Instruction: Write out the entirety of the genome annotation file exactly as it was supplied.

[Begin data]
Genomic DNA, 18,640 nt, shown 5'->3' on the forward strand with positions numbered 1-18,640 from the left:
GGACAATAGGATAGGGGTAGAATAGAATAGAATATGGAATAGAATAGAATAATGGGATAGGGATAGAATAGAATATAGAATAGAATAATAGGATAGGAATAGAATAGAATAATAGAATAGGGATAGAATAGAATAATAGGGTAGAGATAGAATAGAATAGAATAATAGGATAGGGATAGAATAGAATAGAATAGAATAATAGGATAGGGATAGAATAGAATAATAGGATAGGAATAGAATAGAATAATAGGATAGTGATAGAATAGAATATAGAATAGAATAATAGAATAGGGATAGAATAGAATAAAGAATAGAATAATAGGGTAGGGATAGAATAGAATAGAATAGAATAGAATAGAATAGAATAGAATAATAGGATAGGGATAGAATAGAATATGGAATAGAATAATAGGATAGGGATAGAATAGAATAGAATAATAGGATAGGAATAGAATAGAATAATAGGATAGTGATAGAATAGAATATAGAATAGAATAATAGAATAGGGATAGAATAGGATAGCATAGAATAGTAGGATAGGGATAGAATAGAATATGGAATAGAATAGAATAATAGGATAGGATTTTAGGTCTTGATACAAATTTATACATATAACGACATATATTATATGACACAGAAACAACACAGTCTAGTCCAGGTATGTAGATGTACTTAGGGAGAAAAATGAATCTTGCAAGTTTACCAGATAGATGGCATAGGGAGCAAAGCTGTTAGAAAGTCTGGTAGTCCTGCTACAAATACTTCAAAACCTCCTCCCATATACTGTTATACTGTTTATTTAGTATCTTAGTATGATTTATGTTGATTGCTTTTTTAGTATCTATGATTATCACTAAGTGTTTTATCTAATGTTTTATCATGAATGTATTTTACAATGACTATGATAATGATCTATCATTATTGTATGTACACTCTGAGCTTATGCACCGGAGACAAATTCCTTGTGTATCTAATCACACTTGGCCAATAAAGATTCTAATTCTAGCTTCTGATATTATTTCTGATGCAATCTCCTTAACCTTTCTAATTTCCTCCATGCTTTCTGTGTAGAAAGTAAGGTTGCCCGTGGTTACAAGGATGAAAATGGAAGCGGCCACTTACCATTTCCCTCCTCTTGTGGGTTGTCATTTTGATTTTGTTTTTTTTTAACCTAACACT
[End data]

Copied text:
Genomic DNA, 18,640 nt, shown 5'->3' on the forward strand with positions numbered 1-18,640 from the left:
GGACAATAGGATAGGGGTAGAATAGAATAGAATATGGAATAGAATAGAATAATGGGATAGGGATAGAATAGAATATAGAATAGAATAATAGGATAGGAATAGAATAGAATAATAGAATAGGGATAGAATAGAATAATAGGGTAGAGATAGAATAGAATAGAATAATAGGATAGGGATAGAATAGAATAGAATAGAATAATAGGATAGGGATAGAATAGAATAATAGGATAGGAATAGAATAGAATAATAGGATAGTGATAGAATAGAATATAGAATAGAATAATAGAATAGGGATAGAATAGAATAAAGAATAGAATAATAGGGTAGGGATAGAATAGAATAGAATAGAATAGAATAGAATAGAATAGAATAATAGGATAGGGATAGAATAGAATATGGAATAGAATAATAGGATAGGGATAGAATAGAATAGAATAATAGGATAGGAATAGAATAGAATAATAGGATAGTGATAGAATAGAATATAGAATAGAATAATAGAATAGGGATAGAATAGGATAGCATAGAATAGTAGGATAGGGATAGAATAGAATATGGAATAGAATAGAATAATAGGATAGGATTTTAGGTCTTGATACAAATTTATACATATAACGACATATATTATATGACACAGAAACAACACAGTCTAGTCCAGGTATGTAGATGTACTTAGGGAGAAAAATGAATCTTGCAAGTTTACCAGATAGATGGCATAGGGAGCAAAGCTGTTAGAAAGTCTGGTAGTCCTGCTACAAATACTTCAAAACCTCCTCCCATATACTGTTATACTGTTTATTTAGTATCTTAGTATGATTTATGTTGATTGCTTTTTTAGTATCTATGATTATCACTAAGTGTTTTATCTAATGTTTTATCATGAATGTATTTTACAATGACTATGATAATGATCTATCATTATTGTATGTACACTCTGAGCTTATGCACCGGAGACAAATTCCTTGTGTATCTAATCACACTTGGCCAATAAAGATTCTAATTCTAGCTTCTGATATTATTTCTGATGCAATCTCCTTAACCTTTCTAATTTCCTCCATGCTTTCTGTGTAGAAAGTAAGGTTGCCCGTGGTTACAAGGATGAAAATGGAAGCGGCCACTTACCATTTCCCTCCTCTTGTGGGTTGTCATTTTGATTTTGTTTTTTTTTAACCTAACACT